Effect of biogenic amines on decision-making behavior in the southern devil scorpion (Vaejovis Carolinianus)

WCU Author/Contributor (non-WCU co-authors, if there are any, appear on document)
Brynn Estelle Southard (Creator)
Western Carolina University (WCU )
Web Site: http://library.wcu.edu/
Jeremy Hyman

Abstract: Chemical cues play an important role in an organism’s assessment of their environmentand resulting decision-making behavior. Examples include kairomones, which prey species useto gather information about the predator species that produce them. Vaejovis carolinianus, thesouthern devil scorpion, occupies both secondary and tertiary trophic levels of its communitiesand, as with all members of its order, possesses dedicated chemosensory organs called pectines.V. carolinianus and members of its family exhibit radical sexual dimorphism in pectine size.Three biogenic amines, 2-phenylethylamine, tyramine and histamine, were selected as treatment.The aims of this study are to determine the effect, if any, of the tested amines on decisionmakingbehavior and to assess if the difference in pectine morphology among the sexes conveysa chemosensory advantage to males outside of functions related to courtship and mate detection.In order to assess the effect of three biogenic amines on decision-making behavior,twelve identical mazes were constructed. Treatment was deposited on a sand substrate in onearm of each trial, and 70 individuals were tested against each amine. Of the three test amines,two (2-phenylethylamine and tyramine) are trace amines belonging to the phenylethylamineclass of neurotransmitters; of these, 2-phenylethylamine has been shown to function as akairomone used by rodents. Histamine, the third amine to be tested, is a monoamine and alsofunctions as a neurotransmitter.In each set of trials, females were shown to be more likely to avoid tested amines thanmales, although avoidance was significant only in trials concerning tyramine and histamine; 2-phenylethylamine did not produce a significant avoidance in either sex. Notably, males exhibitedstatistically significant avoidance of only tyramine, showing no discernable preference forhistamine. The results of the study suggest that females use chemical information differently inmatters of environmental assessment and decision-making behavior.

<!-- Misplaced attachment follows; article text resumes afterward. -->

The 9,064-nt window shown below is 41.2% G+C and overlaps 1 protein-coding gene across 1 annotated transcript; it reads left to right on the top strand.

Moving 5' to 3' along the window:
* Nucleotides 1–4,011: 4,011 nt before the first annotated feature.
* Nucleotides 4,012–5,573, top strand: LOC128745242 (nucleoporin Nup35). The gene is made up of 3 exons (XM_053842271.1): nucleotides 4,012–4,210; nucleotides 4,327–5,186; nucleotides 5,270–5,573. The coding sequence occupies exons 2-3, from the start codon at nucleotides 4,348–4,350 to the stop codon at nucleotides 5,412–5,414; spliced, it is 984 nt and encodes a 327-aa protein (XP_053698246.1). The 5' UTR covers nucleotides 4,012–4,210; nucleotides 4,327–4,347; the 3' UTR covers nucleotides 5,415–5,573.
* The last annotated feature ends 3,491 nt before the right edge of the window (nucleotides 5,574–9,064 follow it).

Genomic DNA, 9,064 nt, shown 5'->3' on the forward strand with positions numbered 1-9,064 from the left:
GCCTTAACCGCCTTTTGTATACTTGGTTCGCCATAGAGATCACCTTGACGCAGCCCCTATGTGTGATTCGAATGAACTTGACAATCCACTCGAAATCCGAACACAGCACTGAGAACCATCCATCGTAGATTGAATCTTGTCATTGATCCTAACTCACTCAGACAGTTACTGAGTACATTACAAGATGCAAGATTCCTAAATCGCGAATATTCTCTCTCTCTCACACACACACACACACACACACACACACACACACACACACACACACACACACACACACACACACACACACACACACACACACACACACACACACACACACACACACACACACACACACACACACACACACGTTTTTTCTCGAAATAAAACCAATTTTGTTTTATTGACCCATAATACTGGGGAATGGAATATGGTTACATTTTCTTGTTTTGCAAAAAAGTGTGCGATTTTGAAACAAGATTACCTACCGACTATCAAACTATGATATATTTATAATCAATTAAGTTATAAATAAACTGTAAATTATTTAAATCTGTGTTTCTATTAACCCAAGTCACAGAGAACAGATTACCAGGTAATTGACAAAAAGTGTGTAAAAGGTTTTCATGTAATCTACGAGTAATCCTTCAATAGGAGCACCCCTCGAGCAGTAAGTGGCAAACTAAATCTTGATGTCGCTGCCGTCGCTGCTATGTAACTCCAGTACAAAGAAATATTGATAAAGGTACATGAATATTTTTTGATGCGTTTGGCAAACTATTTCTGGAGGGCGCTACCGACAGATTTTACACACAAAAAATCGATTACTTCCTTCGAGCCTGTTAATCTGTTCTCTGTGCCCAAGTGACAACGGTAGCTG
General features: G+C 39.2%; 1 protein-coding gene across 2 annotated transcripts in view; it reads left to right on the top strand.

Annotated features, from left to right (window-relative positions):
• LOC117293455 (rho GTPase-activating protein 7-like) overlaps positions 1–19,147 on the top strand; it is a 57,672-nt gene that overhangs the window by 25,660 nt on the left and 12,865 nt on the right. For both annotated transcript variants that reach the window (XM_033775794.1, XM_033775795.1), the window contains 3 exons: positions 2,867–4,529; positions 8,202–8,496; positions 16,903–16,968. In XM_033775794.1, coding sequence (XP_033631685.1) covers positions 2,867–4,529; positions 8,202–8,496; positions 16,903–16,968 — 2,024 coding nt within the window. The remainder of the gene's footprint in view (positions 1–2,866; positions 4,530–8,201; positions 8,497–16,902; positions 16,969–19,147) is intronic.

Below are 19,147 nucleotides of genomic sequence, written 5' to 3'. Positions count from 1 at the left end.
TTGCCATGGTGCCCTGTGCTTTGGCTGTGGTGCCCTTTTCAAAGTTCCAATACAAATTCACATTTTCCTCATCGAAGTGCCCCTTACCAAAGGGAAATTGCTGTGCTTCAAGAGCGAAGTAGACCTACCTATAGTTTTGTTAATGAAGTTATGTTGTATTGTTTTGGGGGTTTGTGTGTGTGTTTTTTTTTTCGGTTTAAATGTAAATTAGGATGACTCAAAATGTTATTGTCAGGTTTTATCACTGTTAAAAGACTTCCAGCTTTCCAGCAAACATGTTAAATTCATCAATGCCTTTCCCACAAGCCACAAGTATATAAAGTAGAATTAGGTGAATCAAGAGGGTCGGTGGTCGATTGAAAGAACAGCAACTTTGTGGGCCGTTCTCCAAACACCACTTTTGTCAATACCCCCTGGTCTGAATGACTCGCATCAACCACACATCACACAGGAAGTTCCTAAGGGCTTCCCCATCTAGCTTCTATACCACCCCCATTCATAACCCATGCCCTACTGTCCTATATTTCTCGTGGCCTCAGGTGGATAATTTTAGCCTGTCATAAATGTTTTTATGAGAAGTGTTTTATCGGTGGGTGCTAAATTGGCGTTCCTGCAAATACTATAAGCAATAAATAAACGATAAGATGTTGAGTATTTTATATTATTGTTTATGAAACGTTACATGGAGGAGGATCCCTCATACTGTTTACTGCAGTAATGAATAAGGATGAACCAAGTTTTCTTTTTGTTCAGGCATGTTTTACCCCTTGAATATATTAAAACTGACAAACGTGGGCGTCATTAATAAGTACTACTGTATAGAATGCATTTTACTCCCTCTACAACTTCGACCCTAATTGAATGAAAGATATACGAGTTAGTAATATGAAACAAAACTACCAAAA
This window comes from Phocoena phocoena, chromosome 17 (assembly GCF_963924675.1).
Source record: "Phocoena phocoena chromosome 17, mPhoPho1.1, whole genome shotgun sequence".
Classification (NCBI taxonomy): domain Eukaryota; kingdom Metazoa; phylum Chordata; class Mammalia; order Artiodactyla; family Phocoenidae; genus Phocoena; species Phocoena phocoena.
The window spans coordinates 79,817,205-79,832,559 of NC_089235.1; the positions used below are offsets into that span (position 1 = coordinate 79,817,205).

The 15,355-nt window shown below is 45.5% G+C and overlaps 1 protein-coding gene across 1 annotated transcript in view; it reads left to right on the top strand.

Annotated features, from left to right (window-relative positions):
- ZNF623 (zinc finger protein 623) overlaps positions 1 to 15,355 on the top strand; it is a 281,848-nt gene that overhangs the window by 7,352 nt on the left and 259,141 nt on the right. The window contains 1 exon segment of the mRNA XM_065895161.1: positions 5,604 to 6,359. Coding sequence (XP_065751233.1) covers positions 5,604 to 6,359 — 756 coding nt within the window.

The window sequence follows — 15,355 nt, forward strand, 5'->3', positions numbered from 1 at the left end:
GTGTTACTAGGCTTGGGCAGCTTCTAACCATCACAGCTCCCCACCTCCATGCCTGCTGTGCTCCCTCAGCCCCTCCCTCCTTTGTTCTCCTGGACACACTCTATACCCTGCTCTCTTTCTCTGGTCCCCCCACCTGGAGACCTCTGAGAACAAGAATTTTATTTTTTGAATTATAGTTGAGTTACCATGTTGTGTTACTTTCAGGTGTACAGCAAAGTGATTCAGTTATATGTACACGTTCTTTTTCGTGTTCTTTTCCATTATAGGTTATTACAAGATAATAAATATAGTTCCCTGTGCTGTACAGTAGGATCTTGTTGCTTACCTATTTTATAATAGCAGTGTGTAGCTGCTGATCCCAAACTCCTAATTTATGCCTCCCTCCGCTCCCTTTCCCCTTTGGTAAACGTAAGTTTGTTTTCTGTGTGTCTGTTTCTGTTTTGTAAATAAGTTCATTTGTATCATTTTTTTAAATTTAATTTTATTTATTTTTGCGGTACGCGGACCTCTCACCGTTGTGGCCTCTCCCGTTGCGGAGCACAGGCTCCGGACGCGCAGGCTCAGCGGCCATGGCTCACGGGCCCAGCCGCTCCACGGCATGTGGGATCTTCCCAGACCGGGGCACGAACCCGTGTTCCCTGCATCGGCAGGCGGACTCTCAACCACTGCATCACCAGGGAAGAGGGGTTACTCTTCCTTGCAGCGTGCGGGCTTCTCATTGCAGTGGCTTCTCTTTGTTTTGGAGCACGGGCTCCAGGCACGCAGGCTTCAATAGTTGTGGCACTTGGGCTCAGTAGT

Additional Information

Language: English
Date: 2016
Amine, Behavior, Scorpion
Scorpions -- Behavior
Vaejovis -- Behavior
Arachnida -- Behavior
Predation (Biology)
Biogenic amines
Decision making in animals
Scorpions -- Southern States

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